- Unity was there when the mobile-gaming market era started, and its creators just put all their efforts into creating all the features any mobile engine needed. In my opinion, this is one of the most important reasons why Unity became what it is today.
- With other new technologies such as augmented reality (AR) and virtual reality (VR), Unity has expanded their use not only to gaming, but also to applications, training simulations, architecture visualization the, automotive industry, films, and so on. Using Unity, you can create applications for a wide spectrum of industries, and their use out there is increasing year on year.
- Unity has a big community of developers using it, creating bibliographies and tutorials, asking and answering questions, and creating plugins for the engine. All this helps a lot when you start using Unity because the answer to your problem is just a Google search away (and, sometimes, just a few dollars away).
- Because of its growth, there are lots of Unity jobs worldwide, more than for other game engines, and some of those jobs are looking for junior developers, so there's a big chance for a newcomer to enter the industry.
Unity is not all good—it has its cons, and there are other engines out there (such as Unreal Engine 4 or Godot) that compete with Unity over several of those limitations, having some better features than Unity but also having their own caveats. In my opinion, picking Unity or another engine depends on what you are intending to do, and what the technologies are that you are used to using, but at the end of the day, you can do everything you need just with Unity and deal with any weaknesses with the help of their big community. Now that we know about Unity, let's see how to install the engine.
Okay; after all of that, you've decided to go with Unity—great decision! Now, where do we start? Let's start with a simple but necessary first step: installing Unity. It seems like a straightforward first step, but we can discuss a little bit about the proper ways to install it. In this section, we will be looking at the following concepts:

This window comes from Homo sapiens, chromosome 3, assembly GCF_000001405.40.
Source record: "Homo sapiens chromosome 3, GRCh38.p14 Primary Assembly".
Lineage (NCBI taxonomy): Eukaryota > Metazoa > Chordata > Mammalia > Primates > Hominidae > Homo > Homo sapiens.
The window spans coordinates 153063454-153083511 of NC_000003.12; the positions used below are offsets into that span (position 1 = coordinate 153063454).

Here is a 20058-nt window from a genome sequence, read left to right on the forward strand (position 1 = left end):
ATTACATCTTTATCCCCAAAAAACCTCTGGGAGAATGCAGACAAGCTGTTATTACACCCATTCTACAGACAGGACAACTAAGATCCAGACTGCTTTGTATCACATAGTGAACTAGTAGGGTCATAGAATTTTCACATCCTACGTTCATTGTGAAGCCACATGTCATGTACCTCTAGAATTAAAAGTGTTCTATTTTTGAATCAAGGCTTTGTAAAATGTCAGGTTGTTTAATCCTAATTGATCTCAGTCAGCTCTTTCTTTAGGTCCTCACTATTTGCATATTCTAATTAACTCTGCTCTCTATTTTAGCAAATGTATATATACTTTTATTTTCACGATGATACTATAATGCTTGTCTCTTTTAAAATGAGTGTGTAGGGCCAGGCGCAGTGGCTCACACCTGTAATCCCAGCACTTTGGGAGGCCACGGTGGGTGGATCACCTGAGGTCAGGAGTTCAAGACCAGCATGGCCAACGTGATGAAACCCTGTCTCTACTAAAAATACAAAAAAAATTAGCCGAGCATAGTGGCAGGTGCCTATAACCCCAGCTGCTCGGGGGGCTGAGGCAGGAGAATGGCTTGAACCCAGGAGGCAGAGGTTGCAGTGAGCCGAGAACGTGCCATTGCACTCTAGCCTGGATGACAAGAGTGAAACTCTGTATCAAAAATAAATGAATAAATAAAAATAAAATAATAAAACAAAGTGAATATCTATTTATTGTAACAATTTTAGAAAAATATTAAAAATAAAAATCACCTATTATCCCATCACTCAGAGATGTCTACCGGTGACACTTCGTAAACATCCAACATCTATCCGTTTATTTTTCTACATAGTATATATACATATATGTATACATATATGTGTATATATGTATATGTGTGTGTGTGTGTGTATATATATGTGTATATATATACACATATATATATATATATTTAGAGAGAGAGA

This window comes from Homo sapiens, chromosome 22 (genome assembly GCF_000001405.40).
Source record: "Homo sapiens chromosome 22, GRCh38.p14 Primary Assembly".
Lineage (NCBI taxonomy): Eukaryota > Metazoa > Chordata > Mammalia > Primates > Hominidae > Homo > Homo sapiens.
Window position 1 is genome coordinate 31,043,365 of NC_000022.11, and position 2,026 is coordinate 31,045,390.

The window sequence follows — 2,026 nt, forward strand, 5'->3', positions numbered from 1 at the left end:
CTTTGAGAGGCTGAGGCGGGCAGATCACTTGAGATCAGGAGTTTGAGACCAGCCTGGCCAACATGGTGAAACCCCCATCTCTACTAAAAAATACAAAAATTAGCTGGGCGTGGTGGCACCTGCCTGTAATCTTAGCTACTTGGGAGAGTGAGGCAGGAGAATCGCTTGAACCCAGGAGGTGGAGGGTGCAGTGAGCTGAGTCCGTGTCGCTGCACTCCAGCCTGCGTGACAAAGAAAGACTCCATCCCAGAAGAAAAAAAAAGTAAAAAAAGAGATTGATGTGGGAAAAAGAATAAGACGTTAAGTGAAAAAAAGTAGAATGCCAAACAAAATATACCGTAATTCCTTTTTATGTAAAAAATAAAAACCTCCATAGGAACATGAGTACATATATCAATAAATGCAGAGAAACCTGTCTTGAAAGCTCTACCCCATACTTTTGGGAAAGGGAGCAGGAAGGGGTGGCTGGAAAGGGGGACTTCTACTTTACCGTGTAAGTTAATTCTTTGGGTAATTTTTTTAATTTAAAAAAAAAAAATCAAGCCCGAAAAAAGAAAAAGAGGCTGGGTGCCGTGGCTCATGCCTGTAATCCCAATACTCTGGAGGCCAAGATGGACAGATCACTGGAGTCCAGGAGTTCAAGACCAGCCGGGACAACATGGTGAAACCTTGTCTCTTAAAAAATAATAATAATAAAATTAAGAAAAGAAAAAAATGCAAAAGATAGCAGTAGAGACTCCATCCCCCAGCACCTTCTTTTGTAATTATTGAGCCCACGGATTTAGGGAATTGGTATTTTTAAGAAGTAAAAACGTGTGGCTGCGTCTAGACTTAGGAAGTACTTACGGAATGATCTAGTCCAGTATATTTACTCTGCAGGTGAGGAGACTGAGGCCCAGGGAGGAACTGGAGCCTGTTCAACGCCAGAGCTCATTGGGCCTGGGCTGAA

- Unity technical requirements
- Unity versions
- Installing Unity
- If you use Windows, you need Windows 7 SP1 or higher, 8 or 10. Unity will run only on 64-bit versions of those systems; there is no 32-bit support.
- For Mac you need macOS High Sierra 10.13 or higher.
- For Linux you need exactly Ubuntu 16.04 or 18.04 or CentOS 7.
- Your CPU needs to support 64 bits and SSE2 (most CPUs support it).
- A graphics card with DirectX 10 support (most modern GPUs support it) on Windows, Metal support on Mac and Open GL 3.2+ or Vulkan support on Linux.
Now that we know the requirements, let's discuss the Unity versioning system.
In previous versions of Unity, we used to simply download the installer of a specific Unity version and hit Next until it was installed. But when you use Unity professionally, you need to have several versions of Unity installed because you will be working on different projects made with different versions. You may be wondering why you can't just use the latest Unity version for every project, but there are some problems with that.
In new versions of Unity, there are usually lots of changes about how the engine works, so you may need to rework lots of pieces of the game to upgrade it. Also, you may be using plugins that just haven't adapted to updates yet, so those will stop working. In my personal projects, I am used to doing project upgrades; but just for learning purposes, in a project that has a specific release date, it can take lots of time to upgrade the whole project, and that can push the release date back a lot. Maybe you need a specific feature that comes with an update that will help you a lot. In such a case, the cost of upgrading may be worthwhile, but take into account that most of the time, this doesn't happen.
Managing different projects made with different Unity versions, installing and updating new Unity releases, and so on used to be a huge hassle, but Unity Hub was created just to help us with this, and it has become the default way to install Unity. Let's see more about it.